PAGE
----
Quantitative data were expressed as mean ± SD. Statistical analysis was adequately performed by ANOVA, followed by Bonferroni multiple-comparison post hoc test. SAS statistical software for Windows version 8.2 (SAS Institute, Cary, NC, USA) was utilized. A P value less than 0.05 was considered statistically significant.
The capacity of Ir-MNa coated with the hUC-MSCs during co-culture and identification of Ir-MNa by brain MRI at 4 h after ICH induction (Fig. 1)
To create a reproducible method of Ir-MNa coating in the MSCs to facilitate cell tracking in living body, we first performed an in vitro study. Additionally, to test the Whether stem cells could be coated by Ir-MNa, the optimal administration time point and the suitable dose of Ir-MNa, two-time intervals of co-cultures (i.e., at 4 h and 24 h) and Prussian Blue Stain were utilized. The result of the in vitro study demonstrated that 24 h was better than 4 h for much greater amount of Ir-MNa coated in the hUC-MSCs. Additionally, as for the dose of Ir-MNa (i.e., stepwise increased from, 0, 50, 75 to 100 μM), we found that the 100 μM Ir-MNa was much better than the other lower dose counterparts for coating on the stem cells. Thus, the dose of 100 μM Ir-MNa was utilized for the in vivo study.
Next, we carefully examined the result of brain MRI and identified that the Ir-MNa was clearly observed as a dark color that appeared in the ICH and ischemia-risk areas at a very early time point of 1 h after the cells were administered, suggesting that Ir-MNa-coated hUC-MSCs migrated into the damaged brain regions and was ready for initiating the tissue repairmen and regeneration. Additionally, an extracorporeal magnet over the rat head could accelerate the cells into the brain injured zone.
To assess whether the hUC-MSCs treatment would improve the neurological function and reduce the BHV, the corner test, inclined plane test and brain MRI were performed. The inclined plane test (i.e., for determining limb motor function) demonstrated that by day 0, this parameter did not differ among the four groups. However, by day 3 after ICH induction, this parameter was significantly lower in groups 2, 3 and 4 as compared with the SC group (Fig. 2). Additionally, there was a trend of statistical non-significant improvement of neurological function in groups 3 and 4 as compared with group 2 (Fig. 2). By days 14 and 28 after ICH induction, this parameter was highest in group 1, lowest in group 2, and significantly higher in group 4 than in group 3, suggesting that the consecutive administration of two doses of hUC-MSCs might be better than one dose counterpart for improving limb motor function after ICH (Fig. 2).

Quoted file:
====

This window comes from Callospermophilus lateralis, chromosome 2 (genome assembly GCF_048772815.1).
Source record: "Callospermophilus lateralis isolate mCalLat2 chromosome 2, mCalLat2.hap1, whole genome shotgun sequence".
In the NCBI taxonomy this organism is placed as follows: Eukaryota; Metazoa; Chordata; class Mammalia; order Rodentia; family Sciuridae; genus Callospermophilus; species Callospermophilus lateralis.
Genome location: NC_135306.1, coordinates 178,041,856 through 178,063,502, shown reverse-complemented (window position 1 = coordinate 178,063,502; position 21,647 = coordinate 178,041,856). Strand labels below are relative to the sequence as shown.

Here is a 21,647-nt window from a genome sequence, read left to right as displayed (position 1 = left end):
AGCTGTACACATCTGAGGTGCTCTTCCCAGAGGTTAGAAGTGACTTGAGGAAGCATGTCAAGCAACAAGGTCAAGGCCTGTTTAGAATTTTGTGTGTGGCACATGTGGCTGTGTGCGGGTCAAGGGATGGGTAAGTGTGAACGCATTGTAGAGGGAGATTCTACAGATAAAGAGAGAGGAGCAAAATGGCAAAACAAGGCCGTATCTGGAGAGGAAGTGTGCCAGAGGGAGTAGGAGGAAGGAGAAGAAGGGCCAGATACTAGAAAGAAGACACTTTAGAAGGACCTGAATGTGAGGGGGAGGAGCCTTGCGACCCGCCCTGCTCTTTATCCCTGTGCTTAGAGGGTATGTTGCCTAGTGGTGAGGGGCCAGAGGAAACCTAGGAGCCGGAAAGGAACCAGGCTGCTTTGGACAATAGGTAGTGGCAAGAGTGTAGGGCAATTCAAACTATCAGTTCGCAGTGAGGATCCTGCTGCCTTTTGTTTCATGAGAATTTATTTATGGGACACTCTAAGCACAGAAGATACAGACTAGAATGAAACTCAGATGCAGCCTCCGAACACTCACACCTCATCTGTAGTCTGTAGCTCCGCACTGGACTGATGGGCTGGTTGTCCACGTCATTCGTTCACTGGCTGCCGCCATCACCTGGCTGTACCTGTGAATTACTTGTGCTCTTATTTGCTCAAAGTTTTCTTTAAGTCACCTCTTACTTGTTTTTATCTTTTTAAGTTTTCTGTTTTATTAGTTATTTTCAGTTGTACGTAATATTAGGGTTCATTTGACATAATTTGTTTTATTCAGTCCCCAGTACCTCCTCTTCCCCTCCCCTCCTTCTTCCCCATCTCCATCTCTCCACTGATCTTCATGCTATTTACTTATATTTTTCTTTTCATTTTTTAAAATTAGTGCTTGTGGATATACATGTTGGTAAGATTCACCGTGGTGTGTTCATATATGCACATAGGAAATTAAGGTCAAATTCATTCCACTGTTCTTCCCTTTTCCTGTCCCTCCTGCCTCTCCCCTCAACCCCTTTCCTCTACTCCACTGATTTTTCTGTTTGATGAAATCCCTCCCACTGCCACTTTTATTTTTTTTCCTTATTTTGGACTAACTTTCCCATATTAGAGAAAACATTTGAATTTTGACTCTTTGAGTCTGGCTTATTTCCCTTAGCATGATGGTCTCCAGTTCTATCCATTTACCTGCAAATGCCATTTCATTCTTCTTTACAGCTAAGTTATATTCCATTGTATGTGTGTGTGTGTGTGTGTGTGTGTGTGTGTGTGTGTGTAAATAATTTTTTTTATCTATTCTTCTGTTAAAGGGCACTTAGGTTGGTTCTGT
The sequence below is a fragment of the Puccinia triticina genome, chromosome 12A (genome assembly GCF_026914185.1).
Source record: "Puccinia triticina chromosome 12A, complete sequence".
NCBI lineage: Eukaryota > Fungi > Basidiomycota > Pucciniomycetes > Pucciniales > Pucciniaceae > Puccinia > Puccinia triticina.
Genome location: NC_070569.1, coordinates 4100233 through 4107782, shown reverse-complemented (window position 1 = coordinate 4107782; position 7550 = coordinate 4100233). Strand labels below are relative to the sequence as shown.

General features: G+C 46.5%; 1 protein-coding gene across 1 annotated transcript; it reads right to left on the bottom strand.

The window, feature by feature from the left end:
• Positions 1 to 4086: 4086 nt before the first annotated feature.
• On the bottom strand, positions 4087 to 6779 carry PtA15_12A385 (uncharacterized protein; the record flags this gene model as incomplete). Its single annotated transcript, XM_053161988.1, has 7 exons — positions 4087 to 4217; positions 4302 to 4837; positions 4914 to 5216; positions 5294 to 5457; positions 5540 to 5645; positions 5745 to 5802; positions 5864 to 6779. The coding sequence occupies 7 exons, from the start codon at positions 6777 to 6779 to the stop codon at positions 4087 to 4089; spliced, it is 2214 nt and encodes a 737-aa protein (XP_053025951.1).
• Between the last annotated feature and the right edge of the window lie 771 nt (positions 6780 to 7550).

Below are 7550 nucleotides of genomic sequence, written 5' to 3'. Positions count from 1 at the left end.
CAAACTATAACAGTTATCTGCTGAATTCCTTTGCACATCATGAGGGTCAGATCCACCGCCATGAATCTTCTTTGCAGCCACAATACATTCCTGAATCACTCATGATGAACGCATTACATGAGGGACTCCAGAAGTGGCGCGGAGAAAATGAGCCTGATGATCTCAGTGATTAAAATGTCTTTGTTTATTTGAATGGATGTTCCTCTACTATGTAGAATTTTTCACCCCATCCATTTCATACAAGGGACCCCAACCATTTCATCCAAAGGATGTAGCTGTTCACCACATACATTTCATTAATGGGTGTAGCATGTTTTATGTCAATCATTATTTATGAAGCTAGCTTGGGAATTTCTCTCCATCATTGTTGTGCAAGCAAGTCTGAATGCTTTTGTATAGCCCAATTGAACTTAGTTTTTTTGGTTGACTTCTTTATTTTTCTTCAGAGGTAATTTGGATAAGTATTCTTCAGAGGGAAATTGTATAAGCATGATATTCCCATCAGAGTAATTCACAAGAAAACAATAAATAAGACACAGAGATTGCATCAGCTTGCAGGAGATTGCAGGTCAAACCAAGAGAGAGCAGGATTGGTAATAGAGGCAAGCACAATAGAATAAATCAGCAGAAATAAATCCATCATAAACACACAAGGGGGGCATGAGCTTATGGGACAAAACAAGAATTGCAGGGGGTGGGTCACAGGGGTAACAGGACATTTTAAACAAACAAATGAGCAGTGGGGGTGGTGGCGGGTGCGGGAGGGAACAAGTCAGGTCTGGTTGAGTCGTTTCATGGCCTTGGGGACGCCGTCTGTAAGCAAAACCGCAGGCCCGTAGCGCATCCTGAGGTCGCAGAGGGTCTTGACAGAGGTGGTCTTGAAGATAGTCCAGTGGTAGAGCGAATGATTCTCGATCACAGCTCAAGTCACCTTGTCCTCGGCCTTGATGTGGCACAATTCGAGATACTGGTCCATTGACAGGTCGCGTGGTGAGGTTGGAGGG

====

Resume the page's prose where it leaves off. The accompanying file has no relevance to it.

To further evaluate the recovery of neurological function, we utilized corner test (i.e., sensorimotor functional test) in the present study. The result of corner test again exhibited an opposite pattern of inclined plane test among the four groups, once gain suggesting the consecutive administration of two doses of hUC-MSCs was better than one dose counterpart for improving neurological function after ICH (Fig. 2).
To examine the therapeutic effect of hUC-MSCs on reduction of BHV, the brain MRI was utilized in the present study. As our expected, by 16 h after ICH, the BHV was significantly increased in groups 2 to 4 than in group 1, but it showed no difference among the former three groups (Fig. 3). However, by day 28 after ICH induction, the BHV was lowest in group 1, highest in group 2 and significantly higher in group 3 than in group 4, implicating two doses of hUC-MSCs therapy might be better than the one dose counterpart for reducing the brain architectural damage after ICH induction (Fig. 3).
The hUC-MSCs treatment effectively suppressed inflammatory reaction and generation of oxidative stress in brain by day 28 after ICH induction (Fig. 4)
The protein expressions of TNF-α, MMP-9, IL-1ß, and iNOS, four indicators of inflammatory reaction, were lowest in group 1, highest in group 2 and significantly higher in group 3 than in group 4. Additionally, the protein expressions of NOX-1, NOX-2, and oxidized protein, three indices of oxidative stress, displayed an identical pattern of inflammation among the four groups. On the other hand, the protein expression of IL-10, an indicator of anti-inflammation, exhibited an opposite pattern of inflammation among the groups.